Baha Mar Resort Development

Simon Davenport QC, Daniel Lewis and Olivia Wybraniec were part of the international team of lawyers which has successfully obtained the dismissal of Chapter 11 Bankruptcy Proceedings in the US arising out of the multi-billion dollar Baha Mar Resort development in the Bahamas. The team, which included attorneys from US firms Squire Patton Boggs and Young Conaway, and Bahamas firm McKinney Bancroft & Hughes, acted on behalf of CCA Bahamas Limited, the principal construction company of the development. In a joint Motion to Dismiss with another major creditor, CCA Bahamas sought dismissal of the proceedings in the Bankruptcy Court of Delaware in favour of insolvency proceedings in the Bahamas. Simon Davenport QC was granted pro hac vice rights of audience to appear as Co-Counsel at the hearing of the Motion to Dismiss in Delaware on 28 August 2015.

The bankruptcy petitions were filed by the debtor companies which own the incomplete resort, all of which are registered in the Bahamas, save for one which is incorporated in the state of Delaware. The multi-billion dollar mega-resort, which will include four hotels, a casino, conference centre and elite golf-course, is expected to provide 5,000 jobs and generate 12% of the GDP of the Bahamas once complete.

In his Opinion, Bankruptcy Judge Kevin J. Carey was persuaded by CCA that it was in the best interests of the opposing creditors to exercise his discretion to dismiss the petitions, despite the Judge accepting that the debtor companies had been entitled to file for bankruptcy in the US and had not acted in bad faith by doing so.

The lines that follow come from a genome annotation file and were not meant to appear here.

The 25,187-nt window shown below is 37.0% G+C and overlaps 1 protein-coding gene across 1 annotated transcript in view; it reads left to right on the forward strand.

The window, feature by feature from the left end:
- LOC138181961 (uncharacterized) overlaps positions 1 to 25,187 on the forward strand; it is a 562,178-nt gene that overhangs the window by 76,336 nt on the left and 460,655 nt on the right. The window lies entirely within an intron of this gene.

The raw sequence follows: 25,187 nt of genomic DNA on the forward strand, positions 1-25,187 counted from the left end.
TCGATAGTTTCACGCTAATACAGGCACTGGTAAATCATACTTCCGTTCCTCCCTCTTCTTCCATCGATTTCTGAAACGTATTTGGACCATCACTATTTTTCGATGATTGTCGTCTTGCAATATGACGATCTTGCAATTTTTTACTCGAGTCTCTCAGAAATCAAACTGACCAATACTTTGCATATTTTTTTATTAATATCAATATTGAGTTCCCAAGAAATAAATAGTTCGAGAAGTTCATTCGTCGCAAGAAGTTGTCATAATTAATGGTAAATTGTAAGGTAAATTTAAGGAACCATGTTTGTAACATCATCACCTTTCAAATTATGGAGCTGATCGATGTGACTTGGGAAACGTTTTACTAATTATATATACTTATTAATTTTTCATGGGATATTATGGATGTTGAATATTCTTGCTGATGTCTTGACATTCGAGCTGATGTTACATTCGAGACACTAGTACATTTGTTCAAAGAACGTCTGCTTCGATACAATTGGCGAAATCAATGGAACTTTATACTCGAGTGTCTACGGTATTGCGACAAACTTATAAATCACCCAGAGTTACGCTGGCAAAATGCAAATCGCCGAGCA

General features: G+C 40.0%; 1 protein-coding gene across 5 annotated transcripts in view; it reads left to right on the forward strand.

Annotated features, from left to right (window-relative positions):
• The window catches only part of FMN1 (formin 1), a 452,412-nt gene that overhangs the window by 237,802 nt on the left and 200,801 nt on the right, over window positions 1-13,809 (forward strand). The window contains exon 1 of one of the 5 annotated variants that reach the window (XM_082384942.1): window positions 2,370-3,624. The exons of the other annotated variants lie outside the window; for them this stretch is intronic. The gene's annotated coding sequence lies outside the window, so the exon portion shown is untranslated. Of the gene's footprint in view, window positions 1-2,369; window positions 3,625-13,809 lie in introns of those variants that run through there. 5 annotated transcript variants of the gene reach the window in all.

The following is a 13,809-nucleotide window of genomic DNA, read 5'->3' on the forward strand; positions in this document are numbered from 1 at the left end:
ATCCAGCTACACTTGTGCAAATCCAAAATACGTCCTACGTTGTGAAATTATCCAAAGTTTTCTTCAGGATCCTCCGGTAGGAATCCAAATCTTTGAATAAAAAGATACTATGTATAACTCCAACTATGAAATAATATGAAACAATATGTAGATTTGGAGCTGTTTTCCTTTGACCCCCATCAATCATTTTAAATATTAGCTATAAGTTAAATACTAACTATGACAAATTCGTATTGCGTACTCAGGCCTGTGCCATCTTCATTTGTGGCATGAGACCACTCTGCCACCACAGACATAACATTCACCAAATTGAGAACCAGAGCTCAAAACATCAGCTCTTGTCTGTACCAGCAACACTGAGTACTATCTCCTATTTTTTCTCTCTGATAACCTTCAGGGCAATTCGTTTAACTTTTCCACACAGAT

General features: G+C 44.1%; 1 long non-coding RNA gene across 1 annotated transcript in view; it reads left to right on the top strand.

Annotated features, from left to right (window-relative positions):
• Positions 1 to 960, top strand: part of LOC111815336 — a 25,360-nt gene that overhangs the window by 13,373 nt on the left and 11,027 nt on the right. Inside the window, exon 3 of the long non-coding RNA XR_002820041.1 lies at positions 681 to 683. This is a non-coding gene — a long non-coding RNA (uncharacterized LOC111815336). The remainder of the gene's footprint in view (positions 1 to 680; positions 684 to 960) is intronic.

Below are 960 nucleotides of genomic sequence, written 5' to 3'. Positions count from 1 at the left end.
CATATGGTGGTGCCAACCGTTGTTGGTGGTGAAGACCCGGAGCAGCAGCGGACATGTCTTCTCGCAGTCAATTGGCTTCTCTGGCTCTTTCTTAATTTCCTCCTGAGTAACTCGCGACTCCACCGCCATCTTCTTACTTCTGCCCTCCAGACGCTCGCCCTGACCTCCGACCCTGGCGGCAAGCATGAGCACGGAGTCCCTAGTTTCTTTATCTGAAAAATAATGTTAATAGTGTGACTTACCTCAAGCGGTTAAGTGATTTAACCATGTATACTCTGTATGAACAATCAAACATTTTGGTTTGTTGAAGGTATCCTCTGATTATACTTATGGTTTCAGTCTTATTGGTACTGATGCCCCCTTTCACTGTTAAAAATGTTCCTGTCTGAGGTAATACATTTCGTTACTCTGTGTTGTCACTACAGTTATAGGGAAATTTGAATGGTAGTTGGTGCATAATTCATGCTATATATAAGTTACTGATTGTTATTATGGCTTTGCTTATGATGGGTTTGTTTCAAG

Ordering the dismissal of all of the petitions except that of the one Delaware-incorporated debtor, the Judge accepted the submissions of Simon Davenport QC that restructuring could be achieved within the insolvency framework of the Bahamas through provisional liquidation, contrary to the debtors’ strongly contested position that Bahamian insolvency law limited the options for restructuring. The Judge also recognised that whilst the resort was a truly international project the central focus of the proceedings remained the site of the development in the Bahamas, and that allowing the bankruptcy proceedings to proceed in the Delaware court would lead to further litigation and ultimately delay yet further the completion of the development.

The decision of the Delaware Bankruptcy Court has been widely reported including by the Wall Street Journal.

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